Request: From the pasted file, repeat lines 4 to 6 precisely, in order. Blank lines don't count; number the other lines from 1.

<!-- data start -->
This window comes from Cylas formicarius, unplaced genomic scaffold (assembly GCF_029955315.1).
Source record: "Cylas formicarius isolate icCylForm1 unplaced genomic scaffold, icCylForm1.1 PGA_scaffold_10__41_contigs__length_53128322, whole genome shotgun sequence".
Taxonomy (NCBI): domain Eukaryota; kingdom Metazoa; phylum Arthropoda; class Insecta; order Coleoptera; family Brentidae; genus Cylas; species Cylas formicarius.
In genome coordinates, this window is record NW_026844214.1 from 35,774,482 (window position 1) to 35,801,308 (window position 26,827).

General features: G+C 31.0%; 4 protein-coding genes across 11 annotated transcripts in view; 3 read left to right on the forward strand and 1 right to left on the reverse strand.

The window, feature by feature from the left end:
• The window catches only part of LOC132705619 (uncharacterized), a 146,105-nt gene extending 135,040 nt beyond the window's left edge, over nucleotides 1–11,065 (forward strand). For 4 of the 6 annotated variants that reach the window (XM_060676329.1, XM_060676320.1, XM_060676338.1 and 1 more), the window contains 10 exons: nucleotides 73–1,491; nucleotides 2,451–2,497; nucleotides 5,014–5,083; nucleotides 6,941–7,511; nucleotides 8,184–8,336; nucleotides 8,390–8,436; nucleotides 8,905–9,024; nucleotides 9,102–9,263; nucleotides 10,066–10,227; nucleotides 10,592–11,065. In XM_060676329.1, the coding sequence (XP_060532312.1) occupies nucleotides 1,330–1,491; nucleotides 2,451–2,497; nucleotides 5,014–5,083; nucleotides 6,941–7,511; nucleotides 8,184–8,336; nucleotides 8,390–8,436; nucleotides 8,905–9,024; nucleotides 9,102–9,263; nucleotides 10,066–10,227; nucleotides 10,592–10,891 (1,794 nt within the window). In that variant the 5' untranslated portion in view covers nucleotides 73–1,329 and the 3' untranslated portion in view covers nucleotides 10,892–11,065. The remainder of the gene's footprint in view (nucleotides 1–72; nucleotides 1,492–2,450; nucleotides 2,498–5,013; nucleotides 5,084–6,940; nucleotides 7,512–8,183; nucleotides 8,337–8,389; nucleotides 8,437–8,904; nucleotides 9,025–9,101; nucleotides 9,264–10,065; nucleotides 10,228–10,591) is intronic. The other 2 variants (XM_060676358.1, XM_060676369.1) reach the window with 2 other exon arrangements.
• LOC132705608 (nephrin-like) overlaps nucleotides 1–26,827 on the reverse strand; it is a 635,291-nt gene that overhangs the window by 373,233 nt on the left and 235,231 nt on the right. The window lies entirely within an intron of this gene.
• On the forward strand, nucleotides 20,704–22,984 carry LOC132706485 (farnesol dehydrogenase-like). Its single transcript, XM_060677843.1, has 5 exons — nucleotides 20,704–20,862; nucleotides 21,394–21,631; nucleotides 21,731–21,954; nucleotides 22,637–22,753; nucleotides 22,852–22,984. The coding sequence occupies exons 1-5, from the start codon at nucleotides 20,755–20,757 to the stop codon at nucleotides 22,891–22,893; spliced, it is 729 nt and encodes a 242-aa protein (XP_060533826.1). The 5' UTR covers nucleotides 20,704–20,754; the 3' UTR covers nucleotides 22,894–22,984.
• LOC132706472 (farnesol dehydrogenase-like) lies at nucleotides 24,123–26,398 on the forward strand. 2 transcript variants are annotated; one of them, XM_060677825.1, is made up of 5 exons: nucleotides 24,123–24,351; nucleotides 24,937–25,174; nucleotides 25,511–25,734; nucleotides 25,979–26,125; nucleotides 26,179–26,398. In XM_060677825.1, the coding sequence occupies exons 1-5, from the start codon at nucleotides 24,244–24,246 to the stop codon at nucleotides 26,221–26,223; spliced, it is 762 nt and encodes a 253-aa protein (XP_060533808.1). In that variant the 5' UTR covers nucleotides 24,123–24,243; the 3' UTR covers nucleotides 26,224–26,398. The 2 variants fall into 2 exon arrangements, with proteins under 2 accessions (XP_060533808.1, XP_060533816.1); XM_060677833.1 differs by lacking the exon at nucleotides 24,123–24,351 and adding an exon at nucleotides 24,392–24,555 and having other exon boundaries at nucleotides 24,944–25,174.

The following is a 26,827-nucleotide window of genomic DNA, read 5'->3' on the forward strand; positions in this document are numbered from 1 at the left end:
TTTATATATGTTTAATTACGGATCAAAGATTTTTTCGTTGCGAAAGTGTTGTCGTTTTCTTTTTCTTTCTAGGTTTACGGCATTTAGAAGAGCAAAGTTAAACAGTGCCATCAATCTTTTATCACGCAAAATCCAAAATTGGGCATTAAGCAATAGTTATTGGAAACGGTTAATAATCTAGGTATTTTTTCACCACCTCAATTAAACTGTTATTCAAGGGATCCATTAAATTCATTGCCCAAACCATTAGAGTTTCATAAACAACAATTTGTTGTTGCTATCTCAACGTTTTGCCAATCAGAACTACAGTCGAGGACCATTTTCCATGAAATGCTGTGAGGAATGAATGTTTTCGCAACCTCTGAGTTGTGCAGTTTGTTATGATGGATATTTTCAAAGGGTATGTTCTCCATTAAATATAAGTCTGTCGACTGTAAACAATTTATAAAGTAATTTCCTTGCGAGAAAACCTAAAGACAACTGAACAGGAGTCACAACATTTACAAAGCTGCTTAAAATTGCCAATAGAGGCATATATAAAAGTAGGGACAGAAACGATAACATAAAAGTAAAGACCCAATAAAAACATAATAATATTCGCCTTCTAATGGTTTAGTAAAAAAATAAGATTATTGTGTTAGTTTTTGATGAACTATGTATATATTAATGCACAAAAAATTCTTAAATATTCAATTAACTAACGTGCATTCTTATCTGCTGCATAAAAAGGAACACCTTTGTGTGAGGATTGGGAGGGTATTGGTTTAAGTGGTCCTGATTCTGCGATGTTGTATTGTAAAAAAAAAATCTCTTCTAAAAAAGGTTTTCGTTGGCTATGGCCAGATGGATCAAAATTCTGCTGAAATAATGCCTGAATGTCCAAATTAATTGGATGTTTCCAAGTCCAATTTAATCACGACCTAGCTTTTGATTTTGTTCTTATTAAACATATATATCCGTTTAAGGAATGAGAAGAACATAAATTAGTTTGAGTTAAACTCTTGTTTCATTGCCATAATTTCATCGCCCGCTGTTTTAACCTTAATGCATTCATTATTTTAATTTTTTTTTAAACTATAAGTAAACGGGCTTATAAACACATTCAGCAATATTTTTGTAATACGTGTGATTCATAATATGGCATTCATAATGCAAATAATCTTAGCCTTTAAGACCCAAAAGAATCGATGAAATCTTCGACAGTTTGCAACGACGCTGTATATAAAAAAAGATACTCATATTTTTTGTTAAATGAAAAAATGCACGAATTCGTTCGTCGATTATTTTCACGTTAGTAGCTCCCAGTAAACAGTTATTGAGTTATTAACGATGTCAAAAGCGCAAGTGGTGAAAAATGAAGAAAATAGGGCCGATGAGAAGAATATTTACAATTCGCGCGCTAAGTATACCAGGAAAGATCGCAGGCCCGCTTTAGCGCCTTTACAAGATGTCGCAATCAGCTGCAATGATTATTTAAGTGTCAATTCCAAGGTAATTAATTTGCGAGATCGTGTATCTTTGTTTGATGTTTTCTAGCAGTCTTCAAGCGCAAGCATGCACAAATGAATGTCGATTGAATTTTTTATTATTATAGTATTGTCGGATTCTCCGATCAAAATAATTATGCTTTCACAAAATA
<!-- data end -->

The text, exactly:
In genome coordinates, this window is record NW_026844214.1 from 35,774,482 (window position 1) to 35,801,308 (window position 26,827).

General features: G+C 31.0%; 4 protein-coding genes across 11 annotated transcripts in view; 3 read left to right on the forward strand and 1 right to left on the reverse strand.

The window, feature by feature from the left end: